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Russia’s Federation Council backs law on decriminalizing domestic violence

February 01, 17:21 UTC+3 MOSCOW
The legislation, dubbed by some Russian media outlets a "slapping law," concerns both parents who beat their children and husbands who assault their wives
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Woman in a shelter for those who suffered from domestic violence outside Moscow, Russia

Woman in a shelter for those who suffered from domestic violence outside Moscow, Russia

© AP Photo/Pavel Golovkin

MOSCOW, February 1. /TASS/. The Federation Council, Russia’s upper house of parliament, approved a law on Wednesday making domestic violence an administrative rather than criminal offence, only if it’s a first-time transgression.

One of its authors and the deputy chairperson of the Federation Council’s Committee on Constitutional Legislation and State-Building, Lyudmila Bokova, said the law amends Article 116 of the Russian Criminal Code. It excludes physical assaults on relatives from criminal offences while a person who commits the repeated assaults will be prosecuted according to criminal law.

The legislation, dubbed by some Russian media outlets a "slapping law," concerns both parents who beat their children and husbands who assault their wives.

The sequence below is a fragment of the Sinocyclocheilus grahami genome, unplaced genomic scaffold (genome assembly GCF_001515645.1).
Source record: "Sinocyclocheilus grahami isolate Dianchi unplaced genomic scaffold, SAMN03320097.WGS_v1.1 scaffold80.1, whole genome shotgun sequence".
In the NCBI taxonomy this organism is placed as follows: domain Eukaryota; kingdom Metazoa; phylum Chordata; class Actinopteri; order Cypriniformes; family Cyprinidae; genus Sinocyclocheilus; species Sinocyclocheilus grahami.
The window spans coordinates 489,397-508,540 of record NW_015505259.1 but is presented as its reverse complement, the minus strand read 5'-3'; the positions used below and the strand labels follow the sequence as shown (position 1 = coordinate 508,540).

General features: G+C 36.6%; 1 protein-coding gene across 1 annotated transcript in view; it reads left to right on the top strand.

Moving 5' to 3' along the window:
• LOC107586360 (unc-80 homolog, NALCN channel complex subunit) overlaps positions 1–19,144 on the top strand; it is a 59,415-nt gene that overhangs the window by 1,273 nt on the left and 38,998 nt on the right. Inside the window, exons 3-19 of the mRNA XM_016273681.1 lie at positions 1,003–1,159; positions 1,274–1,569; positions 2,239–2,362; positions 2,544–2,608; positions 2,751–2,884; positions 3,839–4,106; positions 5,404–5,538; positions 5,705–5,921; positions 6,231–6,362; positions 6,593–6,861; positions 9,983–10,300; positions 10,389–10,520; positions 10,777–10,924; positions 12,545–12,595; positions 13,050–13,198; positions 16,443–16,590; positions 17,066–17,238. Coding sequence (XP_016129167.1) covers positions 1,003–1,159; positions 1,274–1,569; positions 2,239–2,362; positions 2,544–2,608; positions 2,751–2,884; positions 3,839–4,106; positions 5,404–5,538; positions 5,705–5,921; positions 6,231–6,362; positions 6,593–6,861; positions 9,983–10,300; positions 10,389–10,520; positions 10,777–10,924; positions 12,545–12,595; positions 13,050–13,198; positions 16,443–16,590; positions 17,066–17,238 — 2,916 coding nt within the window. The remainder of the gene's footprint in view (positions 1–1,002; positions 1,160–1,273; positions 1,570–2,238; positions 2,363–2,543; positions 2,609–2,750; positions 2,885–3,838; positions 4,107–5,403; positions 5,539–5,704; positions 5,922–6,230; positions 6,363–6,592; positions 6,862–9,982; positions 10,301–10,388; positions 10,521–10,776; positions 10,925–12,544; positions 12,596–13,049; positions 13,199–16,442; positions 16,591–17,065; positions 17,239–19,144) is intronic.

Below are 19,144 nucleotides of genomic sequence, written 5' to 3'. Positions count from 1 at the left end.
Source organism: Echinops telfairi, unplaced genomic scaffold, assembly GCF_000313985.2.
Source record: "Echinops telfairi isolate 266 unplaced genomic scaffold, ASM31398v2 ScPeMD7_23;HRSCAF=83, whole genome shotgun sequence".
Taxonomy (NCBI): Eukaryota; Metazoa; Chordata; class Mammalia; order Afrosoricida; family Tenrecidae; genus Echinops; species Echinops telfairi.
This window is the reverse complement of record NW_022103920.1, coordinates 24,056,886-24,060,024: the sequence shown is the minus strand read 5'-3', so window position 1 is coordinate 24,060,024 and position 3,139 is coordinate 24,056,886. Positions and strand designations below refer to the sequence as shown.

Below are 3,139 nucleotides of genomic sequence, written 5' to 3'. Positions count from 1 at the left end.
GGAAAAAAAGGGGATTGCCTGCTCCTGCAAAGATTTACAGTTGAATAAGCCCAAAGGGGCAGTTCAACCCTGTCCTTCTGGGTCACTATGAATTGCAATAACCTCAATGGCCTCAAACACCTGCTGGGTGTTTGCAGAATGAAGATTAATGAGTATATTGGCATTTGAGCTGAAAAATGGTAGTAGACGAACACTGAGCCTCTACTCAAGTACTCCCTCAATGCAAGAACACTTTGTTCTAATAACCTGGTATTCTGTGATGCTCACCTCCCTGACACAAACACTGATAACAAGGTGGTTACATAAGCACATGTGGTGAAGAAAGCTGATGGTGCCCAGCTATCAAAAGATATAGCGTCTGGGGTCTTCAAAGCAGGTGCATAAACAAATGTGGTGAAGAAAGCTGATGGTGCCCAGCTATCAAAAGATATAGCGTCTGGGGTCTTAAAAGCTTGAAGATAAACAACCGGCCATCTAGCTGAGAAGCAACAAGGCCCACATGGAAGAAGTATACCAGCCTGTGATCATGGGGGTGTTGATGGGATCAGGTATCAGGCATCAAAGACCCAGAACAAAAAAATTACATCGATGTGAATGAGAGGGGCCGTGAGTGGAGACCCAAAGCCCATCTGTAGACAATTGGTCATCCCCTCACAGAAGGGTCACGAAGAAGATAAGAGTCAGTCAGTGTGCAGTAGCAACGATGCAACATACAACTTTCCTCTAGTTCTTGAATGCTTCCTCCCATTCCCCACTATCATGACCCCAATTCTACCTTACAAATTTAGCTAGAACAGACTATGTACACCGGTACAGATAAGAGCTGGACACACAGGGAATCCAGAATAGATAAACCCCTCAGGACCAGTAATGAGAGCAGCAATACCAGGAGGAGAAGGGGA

This concerns beatings that inflict physical pain but do not cause serious bodily injury. If there is any threat to the person’s health, the attacker will face criminal charges.

In cases of repeated assaults, a defendant will face a fine of up to 40,000 rubles ($676), compulsory community service for up to six months or an arrest for up to three months. The administrative offence for first-time physical assaults envisages a fine of up to 30,000 rubles ($507), an arrest up to 15 days or compulsory community service up to 120 hours.

The measure was proposed by a group of MPs and members of the Federation Council after assaulting strangers had been decriminalized this past summer. Under the law, similar assaults against relatives remained a criminal offence. This led to disputes in the society on why assaulting strangers should be viewed as administrative offence, while violence against family members should be regarded as criminal offence.

In late 2016, activists from the All-Russia Parents Resistance (RVS), a public organization, collected more than 213,000 signatures and later submitted them to the presidential administration protesting "anti-family provisions" of the law passed this summer. The Russian president backed the group’s appeal during his annual news conference in December.

The State Duma, Russia’s lower house of parliament, passed the legislation in the third and final reading last week.

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